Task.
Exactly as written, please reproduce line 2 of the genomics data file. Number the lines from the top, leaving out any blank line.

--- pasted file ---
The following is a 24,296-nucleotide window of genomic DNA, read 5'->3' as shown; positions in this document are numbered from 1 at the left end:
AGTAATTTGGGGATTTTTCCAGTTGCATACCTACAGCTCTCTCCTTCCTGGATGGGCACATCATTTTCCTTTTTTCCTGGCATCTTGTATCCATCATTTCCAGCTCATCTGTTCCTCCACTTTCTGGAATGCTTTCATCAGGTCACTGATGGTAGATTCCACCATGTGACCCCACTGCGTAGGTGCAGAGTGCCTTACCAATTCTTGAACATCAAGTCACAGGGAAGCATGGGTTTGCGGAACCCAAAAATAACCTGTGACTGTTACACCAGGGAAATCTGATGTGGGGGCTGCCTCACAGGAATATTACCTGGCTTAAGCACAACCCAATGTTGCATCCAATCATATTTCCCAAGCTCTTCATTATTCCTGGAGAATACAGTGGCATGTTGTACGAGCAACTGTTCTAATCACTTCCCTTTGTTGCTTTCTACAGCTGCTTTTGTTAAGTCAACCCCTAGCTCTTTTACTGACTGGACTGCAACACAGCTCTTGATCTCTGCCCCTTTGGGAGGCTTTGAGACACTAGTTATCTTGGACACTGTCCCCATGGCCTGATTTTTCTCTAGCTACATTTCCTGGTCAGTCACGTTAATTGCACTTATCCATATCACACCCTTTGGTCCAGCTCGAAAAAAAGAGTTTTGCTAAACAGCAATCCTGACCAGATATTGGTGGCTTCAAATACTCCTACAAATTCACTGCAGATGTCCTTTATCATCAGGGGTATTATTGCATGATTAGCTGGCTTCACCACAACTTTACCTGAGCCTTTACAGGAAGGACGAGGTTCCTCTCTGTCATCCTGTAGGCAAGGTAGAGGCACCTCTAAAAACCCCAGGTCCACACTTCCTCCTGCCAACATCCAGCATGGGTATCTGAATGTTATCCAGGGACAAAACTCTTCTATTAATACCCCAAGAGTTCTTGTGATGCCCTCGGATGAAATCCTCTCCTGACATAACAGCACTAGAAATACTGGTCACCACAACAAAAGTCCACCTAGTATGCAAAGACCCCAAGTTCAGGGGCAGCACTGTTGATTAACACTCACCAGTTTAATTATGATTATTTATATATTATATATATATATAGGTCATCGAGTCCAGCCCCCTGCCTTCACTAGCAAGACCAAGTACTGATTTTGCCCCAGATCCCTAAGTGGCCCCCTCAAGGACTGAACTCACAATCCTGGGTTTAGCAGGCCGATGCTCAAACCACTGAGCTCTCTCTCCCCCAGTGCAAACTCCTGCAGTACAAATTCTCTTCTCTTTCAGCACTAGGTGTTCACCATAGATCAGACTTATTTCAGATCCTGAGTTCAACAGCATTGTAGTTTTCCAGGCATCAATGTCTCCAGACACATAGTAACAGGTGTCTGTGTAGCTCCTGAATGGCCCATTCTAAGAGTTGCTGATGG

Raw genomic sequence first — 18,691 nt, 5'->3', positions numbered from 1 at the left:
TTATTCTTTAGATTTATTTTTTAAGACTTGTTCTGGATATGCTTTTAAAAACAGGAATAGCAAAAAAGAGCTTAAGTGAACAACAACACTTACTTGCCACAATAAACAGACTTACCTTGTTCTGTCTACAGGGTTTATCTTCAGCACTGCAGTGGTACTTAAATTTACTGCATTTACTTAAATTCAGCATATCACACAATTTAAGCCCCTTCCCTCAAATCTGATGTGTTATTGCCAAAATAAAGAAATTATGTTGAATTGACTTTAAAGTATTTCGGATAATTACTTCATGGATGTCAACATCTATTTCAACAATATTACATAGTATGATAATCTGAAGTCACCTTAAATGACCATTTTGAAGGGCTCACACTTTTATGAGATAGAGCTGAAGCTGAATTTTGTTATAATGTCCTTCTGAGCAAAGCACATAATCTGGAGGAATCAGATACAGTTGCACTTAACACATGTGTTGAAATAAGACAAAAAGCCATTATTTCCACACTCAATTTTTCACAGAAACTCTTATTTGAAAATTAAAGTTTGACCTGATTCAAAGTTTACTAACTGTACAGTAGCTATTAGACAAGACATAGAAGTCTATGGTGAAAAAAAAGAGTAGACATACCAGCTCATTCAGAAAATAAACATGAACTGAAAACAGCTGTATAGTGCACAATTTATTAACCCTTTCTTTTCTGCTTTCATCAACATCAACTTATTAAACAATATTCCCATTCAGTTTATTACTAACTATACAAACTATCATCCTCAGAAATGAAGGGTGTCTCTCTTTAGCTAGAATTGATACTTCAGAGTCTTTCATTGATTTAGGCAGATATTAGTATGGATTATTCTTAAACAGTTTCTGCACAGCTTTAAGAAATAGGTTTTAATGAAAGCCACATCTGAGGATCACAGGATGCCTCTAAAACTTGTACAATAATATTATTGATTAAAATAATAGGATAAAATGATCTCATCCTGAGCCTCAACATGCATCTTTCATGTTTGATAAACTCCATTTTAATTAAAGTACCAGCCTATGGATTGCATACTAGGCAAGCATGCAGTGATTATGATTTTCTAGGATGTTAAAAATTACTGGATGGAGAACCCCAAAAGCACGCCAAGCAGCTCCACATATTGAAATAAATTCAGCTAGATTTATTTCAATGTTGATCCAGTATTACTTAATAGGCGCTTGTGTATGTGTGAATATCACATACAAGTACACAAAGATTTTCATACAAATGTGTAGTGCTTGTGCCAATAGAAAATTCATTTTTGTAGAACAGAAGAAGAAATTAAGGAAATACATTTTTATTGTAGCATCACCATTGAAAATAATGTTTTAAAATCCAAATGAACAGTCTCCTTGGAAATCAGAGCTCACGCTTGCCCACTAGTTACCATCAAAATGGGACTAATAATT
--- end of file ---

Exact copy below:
AGTAATTTGGGGATTTTTCCAGTTGCATACCTACAGCTCTCTCCTTCCTGGATGGGCACATCATTTTCCTTTTTTCCTGGCATCTTGTATCCATCATTTCCAGCTCATCTGTTCCTCCACTTTCTGGAATGCTTTCATCAGGTCACTGATGGTAGATTCCACCATGTGACCCCACTGCGTAGGTGCAGAGTGCCTTACCAATTCTTGAACATCAAGTCACAGGGAAGCATGGGTTTGCGGAACCCAAAAATAACCTGTGACTGTTACACCAGGGAAATCTGATGTGGGGGCTGCCTCACAGGAATATTACCTGGCTTAAGCACAACCCAATGTTGCATCCAATCATATTTCCCAAGCTCTTCATTATTCCTGGAGAATACAGTGGCATGTTGTACGAGCAACTGTTCTAATCACTTCCCTTTGTTGCTTTCTACAGCTGCTTTTGTTAAGTCAACCCCTAGCTCTTTTACTGACTGGACTGCAACACAGCTCTTGATCTCTGCCCCTTTGGGAGGCTTTGAGACACTAGTTATCTTGGACACTGTCCCCATGGCCTGATTTTTCTCTAGCTACATTTCCTGGTCAGTCACGTTAATTGCACTTATCCATATCACACCCTTTGGTCCAGCTCGAAAAAAAGAGTTTTGCTAAACAGCAATCCTGACCAGATATTGGTGGCTTCAAATACTCCTACAAATTCACTGCAGATGTCCTTTATCATCAGGGGTATTATTGCATGATTAGCTGGCTTCACCACAACTTTACCTGAGCCTTTACAGGAAGGACGAGGTTCCTCTCTGTCATCCTGTAGGCAAGGTAGAGGCACCTCTAAAAACCCCAGGTCCACACTTCCTCCTGCCAACATCCAGCATGGGTATCTGAATGTTATCCAGGGACAAAACTCTTCTATTAATACCCCAAGAGTTCTTGTGATGCCCTCGGATGAAATCCTCTCCTGACATAACAGCACTAGAAATACTGGTCACCACAACAAAAGTCCACCTAGTATGCAAAGACCCCAAGTTCAGGGGCAGCACTGTTGATTAACACTCACCAGTTTAATTATGATTATTTATATATTATATATATATATAGGTCATCGAGTCCAGCCCCCTGCCTTCACTAGCAAGACCAAGTACTGATTTTGCCCCAGATCCCTAAGTGGCCCCCTCAAGGACTGAACTCACAATCCTGGGTTTAGCAGGCCGATGCTCAAACCACTGAGCTCTCTCTCCCCCAGTGCAAACTCCTGCAGTACAAATTCTCTTCTCTTTCAGCACTAGGTGTTCACCATAGATCAGACTTATTTCAGATCCTGAGTTCAACAGCATTGTAGTTTTCCAGGCATCAATGTCTCCAGACACATAGTAACAGGTGTCTGTGTAGCTCCTGAATGGCCCATTCTAAGAGTTGCTGATGG